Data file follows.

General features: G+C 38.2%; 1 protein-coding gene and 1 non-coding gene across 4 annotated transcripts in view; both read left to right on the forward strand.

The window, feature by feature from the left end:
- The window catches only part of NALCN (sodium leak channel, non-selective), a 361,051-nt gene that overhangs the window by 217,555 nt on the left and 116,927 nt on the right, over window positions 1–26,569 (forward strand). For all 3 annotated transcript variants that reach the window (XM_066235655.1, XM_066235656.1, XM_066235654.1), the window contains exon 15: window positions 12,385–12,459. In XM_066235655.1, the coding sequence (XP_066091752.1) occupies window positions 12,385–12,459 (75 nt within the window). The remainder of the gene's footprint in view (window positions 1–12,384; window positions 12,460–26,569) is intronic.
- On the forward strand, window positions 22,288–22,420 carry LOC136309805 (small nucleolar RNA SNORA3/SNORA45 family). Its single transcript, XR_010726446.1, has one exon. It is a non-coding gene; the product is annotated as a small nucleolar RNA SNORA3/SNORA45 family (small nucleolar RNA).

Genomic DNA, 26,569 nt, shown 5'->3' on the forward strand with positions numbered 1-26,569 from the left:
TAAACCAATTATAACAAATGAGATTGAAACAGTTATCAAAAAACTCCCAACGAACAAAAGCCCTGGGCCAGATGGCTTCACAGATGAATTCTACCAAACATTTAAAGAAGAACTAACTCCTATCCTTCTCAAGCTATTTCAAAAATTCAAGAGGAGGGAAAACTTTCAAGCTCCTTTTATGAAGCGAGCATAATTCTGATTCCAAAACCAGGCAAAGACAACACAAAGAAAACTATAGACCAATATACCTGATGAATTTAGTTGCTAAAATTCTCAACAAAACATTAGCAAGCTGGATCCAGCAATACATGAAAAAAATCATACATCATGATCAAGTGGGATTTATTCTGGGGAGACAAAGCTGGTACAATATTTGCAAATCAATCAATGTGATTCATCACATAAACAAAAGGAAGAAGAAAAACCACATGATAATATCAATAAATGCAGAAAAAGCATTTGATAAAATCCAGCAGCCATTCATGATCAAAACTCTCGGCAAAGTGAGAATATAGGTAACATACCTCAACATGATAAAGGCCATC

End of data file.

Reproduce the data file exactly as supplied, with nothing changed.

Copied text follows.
General features: G+C 38.2%; 1 protein-coding gene and 1 non-coding gene across 4 annotated transcripts in view; both read left to right on the forward strand.

The window, feature by feature from the left end:
- The window catches only part of NALCN (sodium leak channel, non-selective), a 361,051-nt gene that overhangs the window by 217,555 nt on the left and 116,927 nt on the right, over window positions 1–26,569 (forward strand). For all 3 annotated transcript variants that reach the window (XM_066235655.1, XM_066235656.1, XM_066235654.1), the window contains exon 15: window positions 12,385–12,459. In XM_066235655.1, the coding sequence (XP_066091752.1) occupies window positions 12,385–12,459 (75 nt within the window). The remainder of the gene's footprint in view (window positions 1–12,384; window positions 12,460–26,569) is intronic.
- On the forward strand, window positions 22,288–22,420 carry LOC136309805 (small nucleolar RNA SNORA3/SNORA45 family). Its single transcript, XR_010726446.1, has one exon. It is a non-coding gene; the product is annotated as a small nucleolar RNA SNORA3/SNORA45 family (small nucleolar RNA).

Genomic DNA, 26,569 nt, shown 5'->3' on the forward strand with positions numbered 1-26,569 from the left:
TAAACCAATTATAACAAATGAGATTGAAACAGTTATCAAAAAACTCCCAACGAACAAAAGCCCTGGGCCAGATGGCTTCACAGATGAATTCTACCAAACATTTAAAGAAGAACTAACTCCTATCCTTCTCAAGCTATTTCAAAAATTCAAGAGGAGGGAAAACTTTCAAGCTCCTTTTATGAAGCGAGCATAATTCTGATTCCAAAACCAGGCAAAGACAACACAAAGAAAACTATAGACCAATATACCTGATGAATTTAGTTGCTAAAATTCTCAACAAAACATTAGCAAGCTGGATCCAGCAATACATGAAAAAAATCATACATCATGATCAAGTGGGATTTATTCTGGGGAGACAAAGCTGGTACAATATTTGCAAATCAATCAATGTGATTCATCACATAAACAAAAGGAAGAAGAAAAACCACATGATAATATCAATAAATGCAGAAAAAGCATTTGATAAAATCCAGCAGCCATTCATGATCAAAACTCTCGGCAAAGTGAGAATATAGGTAACATACCTCAACATGATAAAGGCCATC